Bozzi, an Italian journalist and poet, envisions a forest journey as a metaphor for the stages of life.
The book’s design is clever, instantly arousing curiosity with its translucent jacket (sans title) overlaying brilliantly hued vegetation onto a muted cover. The first double-page spread is all white, containing a straightforward sentence on the verso and a debossed face with die-cut eyes through which color is visible on the recto. A pattern is established. The white pages depict, by embossing or debossing only, a sequence of humans of varying races who gradually age. These file between spreads of greenery that similarly transform from a small grove to a progressively more crowded forest, then barren woodland. As youths, the explorers study insects and invent games. Later they notice fellow travelers, whose diversity is mentioned in terms of height, shade, and temperament, with potential for rivalry or love. Some leave traces (art carved in stone), but ultimately, “there is a ravine into which each explorer will eventually fall, despite the precautions taken and the advancements of science.” The final etched face gradually fades as saplings rise through its cracks. Death is unequivocally a mystery. Some will appreciate the final blank pages for contemplation. For others of any age, confronting one’s own mortality in a context in which life seems neither meaningful nor to be remembered will be disquieting.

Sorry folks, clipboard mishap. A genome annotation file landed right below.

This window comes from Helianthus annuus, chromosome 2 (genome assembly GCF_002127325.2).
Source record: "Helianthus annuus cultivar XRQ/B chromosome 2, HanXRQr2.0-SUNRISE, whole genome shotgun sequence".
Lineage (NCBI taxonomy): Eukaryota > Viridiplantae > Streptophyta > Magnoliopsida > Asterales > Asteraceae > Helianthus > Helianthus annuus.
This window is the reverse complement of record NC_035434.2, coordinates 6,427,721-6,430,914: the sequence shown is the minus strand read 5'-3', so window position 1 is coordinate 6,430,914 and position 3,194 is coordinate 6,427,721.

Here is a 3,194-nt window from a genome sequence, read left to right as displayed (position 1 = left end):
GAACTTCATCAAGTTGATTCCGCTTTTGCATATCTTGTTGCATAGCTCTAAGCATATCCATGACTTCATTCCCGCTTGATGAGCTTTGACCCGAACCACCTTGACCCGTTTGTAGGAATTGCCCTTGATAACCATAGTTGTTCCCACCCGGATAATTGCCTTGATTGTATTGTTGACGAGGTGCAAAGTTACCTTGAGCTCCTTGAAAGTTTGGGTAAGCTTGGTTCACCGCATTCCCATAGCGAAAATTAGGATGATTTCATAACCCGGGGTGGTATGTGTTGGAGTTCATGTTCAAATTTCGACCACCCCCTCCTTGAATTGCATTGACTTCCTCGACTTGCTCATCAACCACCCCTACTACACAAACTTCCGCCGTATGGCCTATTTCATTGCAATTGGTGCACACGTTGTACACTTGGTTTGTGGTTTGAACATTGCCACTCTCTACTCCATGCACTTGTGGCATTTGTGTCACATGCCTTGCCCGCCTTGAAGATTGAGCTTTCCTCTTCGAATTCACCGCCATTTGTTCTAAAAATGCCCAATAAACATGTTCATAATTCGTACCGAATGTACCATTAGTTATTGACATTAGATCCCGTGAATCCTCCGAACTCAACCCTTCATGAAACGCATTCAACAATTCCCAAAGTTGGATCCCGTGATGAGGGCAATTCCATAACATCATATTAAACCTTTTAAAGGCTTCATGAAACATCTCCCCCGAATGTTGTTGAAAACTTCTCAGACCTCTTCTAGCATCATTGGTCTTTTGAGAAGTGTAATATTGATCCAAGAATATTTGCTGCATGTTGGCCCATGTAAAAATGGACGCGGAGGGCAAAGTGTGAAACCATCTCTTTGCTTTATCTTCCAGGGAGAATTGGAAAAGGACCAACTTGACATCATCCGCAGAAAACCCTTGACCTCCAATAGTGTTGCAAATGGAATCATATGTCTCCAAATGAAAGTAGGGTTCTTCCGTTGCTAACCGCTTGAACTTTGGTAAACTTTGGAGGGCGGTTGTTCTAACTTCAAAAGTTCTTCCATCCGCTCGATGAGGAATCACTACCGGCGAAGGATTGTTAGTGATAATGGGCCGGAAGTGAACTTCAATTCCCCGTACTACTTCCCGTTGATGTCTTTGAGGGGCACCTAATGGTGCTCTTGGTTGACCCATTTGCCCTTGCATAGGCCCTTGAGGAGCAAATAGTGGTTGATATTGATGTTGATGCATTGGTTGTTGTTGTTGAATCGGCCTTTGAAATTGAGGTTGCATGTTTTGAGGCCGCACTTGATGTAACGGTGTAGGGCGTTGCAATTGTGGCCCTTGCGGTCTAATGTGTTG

Students of design will appreciate the construction and the lush, vibrant compositions; those seeking comfort for end-of-life matters will want to look elsewhere. (Picture book. 10-adult)